Aug. 30, 2023
VCU senior found a French connection at study abroad fair
Public relations major Frances Burson spent a month in Lyon this summer learning about international human rights through a different cultural lens.
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As an intern in Virginia Commonwealth University’s Global Education Office, Frances Burson was on assignment this past January at a study abroad fair. She was there to take photos – and the scene revealed an unexpected opportunity.
Burson, a senior majoring in public relations in VCU’s Richard T. Robertson School of Media and Culture, always had a passion for travel. She had dreamed of studying abroad since high school, but with college graduation looming this December, she figured she wouldn’t have the time.
At the January fair, though, Burson chatted with someone about a monthlong summer program in Lyon, France, sponsored by the University Studies Abroad Consortium, a nonprofit with offerings in more than two dozen countries. She realized it was a perfect fit.
“I have taken French since I was 14 years old, so I've just always had an interest in the country and the language and the culture,” Burson said.
Another lure of the program was its course on international human rights. Though she had dropped a second major in international studies with a concentration in international social justice because of time constraints, the subject remains a passion, and she hopes to work in the nonprofit sector.
“And just because it happened to be in France with a language that I have some familiarity with, that was an added bonus,” Burson said.
The course offered her a French perspective on international human rights and focused on law. The professor used to work at the United Nations in Geneva.
“She had this perspective that I don't know that I could have gotten from an American professor unless they had also worked at the U.N.,” Burson said. “She also had a lot of guest speakers come in from different NGOs and organizations that worked in humanitarian law. So that gave a very well-rounded perspective of what it's like in France.”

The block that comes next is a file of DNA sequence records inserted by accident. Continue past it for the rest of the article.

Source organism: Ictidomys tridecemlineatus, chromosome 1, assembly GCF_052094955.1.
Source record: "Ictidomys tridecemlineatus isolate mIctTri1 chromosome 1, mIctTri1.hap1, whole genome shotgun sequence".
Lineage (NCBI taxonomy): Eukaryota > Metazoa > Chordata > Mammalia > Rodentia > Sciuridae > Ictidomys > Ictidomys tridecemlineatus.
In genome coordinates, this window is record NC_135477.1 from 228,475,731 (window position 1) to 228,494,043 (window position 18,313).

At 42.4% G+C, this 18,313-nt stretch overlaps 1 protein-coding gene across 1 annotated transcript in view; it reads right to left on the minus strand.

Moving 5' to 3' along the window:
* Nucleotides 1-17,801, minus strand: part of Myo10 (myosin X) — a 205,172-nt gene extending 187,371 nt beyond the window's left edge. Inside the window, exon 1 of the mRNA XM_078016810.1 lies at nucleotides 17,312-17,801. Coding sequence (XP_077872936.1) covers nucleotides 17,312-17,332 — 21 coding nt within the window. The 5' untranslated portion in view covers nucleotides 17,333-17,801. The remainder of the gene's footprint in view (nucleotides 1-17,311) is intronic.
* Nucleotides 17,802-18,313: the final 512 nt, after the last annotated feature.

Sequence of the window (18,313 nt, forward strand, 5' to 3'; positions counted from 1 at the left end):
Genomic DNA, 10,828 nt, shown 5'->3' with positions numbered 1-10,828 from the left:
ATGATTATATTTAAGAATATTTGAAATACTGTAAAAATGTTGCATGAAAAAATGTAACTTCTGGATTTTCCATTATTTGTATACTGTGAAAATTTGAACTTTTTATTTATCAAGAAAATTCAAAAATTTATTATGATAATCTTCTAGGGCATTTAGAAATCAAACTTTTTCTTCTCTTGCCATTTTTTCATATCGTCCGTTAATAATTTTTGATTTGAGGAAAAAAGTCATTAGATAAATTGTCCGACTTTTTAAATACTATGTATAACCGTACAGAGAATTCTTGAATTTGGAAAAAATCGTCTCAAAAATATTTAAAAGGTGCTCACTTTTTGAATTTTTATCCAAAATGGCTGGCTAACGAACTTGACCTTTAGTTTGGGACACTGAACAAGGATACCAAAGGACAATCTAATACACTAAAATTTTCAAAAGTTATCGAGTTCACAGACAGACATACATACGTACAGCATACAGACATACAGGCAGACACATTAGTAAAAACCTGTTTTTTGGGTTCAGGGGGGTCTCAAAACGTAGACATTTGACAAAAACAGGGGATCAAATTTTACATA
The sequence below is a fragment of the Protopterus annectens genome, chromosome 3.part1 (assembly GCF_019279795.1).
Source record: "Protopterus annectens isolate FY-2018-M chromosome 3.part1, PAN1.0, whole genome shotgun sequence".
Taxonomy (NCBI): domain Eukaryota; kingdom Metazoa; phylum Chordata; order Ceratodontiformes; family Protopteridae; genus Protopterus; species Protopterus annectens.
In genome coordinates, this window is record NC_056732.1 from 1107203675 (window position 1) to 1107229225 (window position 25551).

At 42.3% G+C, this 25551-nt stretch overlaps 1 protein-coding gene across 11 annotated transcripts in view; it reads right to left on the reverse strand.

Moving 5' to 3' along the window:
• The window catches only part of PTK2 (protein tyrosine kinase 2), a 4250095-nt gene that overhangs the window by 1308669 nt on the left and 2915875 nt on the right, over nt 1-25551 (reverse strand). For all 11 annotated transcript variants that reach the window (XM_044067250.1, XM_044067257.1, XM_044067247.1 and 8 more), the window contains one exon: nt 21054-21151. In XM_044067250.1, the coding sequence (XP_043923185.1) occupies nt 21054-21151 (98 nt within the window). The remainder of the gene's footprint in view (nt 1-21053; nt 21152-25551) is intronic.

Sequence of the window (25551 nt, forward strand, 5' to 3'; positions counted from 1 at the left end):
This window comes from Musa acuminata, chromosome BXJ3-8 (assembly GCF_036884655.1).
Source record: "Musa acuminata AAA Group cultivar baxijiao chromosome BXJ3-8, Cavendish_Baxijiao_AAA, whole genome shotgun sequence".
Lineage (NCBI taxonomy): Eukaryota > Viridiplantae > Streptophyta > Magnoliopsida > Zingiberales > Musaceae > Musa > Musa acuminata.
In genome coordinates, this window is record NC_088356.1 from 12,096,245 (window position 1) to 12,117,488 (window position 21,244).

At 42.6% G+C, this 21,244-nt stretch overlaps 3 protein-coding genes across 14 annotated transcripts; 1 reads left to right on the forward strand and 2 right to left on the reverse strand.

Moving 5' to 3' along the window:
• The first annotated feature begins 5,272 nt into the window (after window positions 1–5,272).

Burson said this context allowed her to compare how human rights are discussed and treated in the U.S.
“Even though I know that in the back of my head that everybody has their own cultural differences, it was really nice to see it unfold in front of me,” she said.
Burson added that being immersed in another culture was a compelling part of the experience. By the end of the four weeks, she said she had just started getting used to French culture and had built a routine and habits.
“It was cool to start to get into a groove with the way they do things there,” she said.
Another benefit was the friendships Burson made on the trip. Her program colleagues came from all over the U.S., and though they stayed in different dorms, they would meet up to go into town together outside of class.
“The program director told us that less than 2% of all college students will study abroad, so you're in this little group that not a lot of people belong to. But it's a very cool group,” Burson said.
One factor that initially made her reluctant to study abroad was the price tag; she works part-time in addition to attending VCU. But Burson received the Baldacci Student Experiential Learning Endowed Fund and the USAC scholarship, as well as a $500 voucher from the Global Education Office to cover the trip abroad and her bills at home.
“I would say to anybody who's thinking about [studying abroad] that they should look into it as soon as possible and start looking into scholarships and talk to the advisers, because they will make it happen,” Burson said.
“It was awesome. I definitely would not have traded it for the world, and I'm really glad I did it.”
For more information about VCU’s study abroad opportunities, visit global.vcu.edu/abroad.
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